One day, Mabel is there before Norma Jean gets home from work, and Leroy finds himself confiding in her. Mabel, he realizes, must know Norma Jean better than he does.

“I don’t know what’s got into that girl,” Mabel says. “She used to go to bed with the chickens. Now you say she’s up all hours. Plus her a-smoking. I like to died.”

“I want to make her this beautiful home,” Leroy says, indicating the Lincoln Logs. “I don’t think she even wants it. Maybe she was happier with me gone.”

“She don’t know what to make of you, coming home like this.”

“Is that it?”

Mabel takes the roof off his Lincoln Log cabin. “You couldn’t get me in a log cabin,” she says. “I was raised in one. It’s no picnic, let me tell you.”

“They’re different now,” says Leroy.

“I tell you what,” Mabel says, smiling oddly at Leroy.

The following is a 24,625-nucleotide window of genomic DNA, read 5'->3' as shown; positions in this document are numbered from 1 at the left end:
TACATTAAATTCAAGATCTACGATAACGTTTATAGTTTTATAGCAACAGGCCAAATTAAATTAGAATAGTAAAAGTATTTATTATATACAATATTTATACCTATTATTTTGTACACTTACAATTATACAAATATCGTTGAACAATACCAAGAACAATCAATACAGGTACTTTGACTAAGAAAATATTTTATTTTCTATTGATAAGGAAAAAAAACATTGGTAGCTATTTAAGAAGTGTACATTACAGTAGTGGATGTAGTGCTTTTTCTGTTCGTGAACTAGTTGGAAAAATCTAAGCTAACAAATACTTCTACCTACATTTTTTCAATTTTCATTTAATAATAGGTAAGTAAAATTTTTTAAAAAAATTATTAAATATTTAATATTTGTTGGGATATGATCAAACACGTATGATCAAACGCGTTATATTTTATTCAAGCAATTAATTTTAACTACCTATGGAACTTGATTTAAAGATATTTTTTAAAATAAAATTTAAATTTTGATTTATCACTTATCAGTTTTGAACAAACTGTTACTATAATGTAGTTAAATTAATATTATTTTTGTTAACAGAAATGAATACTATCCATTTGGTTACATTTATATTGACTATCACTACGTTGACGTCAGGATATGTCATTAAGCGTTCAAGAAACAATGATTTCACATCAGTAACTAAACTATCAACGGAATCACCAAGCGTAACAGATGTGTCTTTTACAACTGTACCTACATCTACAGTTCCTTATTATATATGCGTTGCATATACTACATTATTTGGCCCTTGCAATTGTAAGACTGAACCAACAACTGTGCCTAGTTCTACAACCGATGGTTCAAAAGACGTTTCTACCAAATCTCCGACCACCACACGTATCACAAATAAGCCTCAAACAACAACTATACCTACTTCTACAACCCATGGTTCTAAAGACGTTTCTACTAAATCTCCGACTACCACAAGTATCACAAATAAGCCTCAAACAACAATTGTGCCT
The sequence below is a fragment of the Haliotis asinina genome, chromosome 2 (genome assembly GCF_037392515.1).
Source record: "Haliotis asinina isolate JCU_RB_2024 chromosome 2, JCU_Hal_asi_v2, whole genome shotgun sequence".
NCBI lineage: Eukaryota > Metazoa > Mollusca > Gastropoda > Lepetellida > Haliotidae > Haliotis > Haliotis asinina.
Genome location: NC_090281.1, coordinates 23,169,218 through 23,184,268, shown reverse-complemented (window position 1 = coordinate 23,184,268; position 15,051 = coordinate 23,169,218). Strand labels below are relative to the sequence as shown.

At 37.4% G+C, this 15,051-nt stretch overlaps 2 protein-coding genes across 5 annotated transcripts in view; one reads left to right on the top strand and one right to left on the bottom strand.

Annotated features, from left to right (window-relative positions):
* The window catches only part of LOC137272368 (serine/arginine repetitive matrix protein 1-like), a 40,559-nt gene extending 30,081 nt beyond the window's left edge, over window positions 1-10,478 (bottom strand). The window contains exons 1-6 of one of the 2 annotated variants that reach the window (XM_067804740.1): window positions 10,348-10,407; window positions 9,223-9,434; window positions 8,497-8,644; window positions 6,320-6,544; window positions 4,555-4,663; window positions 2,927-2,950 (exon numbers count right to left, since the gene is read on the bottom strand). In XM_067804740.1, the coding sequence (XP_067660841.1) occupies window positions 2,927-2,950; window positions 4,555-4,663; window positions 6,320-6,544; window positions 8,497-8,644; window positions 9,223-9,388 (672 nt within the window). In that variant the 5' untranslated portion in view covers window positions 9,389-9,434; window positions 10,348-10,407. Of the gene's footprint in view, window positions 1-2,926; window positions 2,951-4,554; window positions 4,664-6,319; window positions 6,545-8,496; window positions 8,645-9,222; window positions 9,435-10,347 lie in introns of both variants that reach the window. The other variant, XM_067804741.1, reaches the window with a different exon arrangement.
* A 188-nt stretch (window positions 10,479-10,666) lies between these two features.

“What?”

“Take her on down to Shiloh. Y’all need to get out together, stir a little. Her brain’s all balled up over them books.”

Leroy can see traces of Norma Jean’s features in her mother’s face. Mabel’s worn face has the texture of crinkled cotton, but suddenly she looks pretty. It occurs to Leroy that Mabel has been hinting all along that she wants them to take her with them to Shiloh.

“Let’s all go to Shiloh,” he says. “You and me and her. Come Sunday.”

Mabel throws up her hands in protest. “Oh, no, not me. Young folks want to be by theirselves.”

When Norma Jean comes in with groceries, Leroy says excitedly, “Your mama here’s been dying to go to Shiloh for thirty-five years. It’s about time we went, don’t you think?”

“I’m not going to butt in on anybody’s second honeymoon,” Mabel says.

“Who’s going on a honeymoon, for Christ’s sake?” Norma Jean says loudly.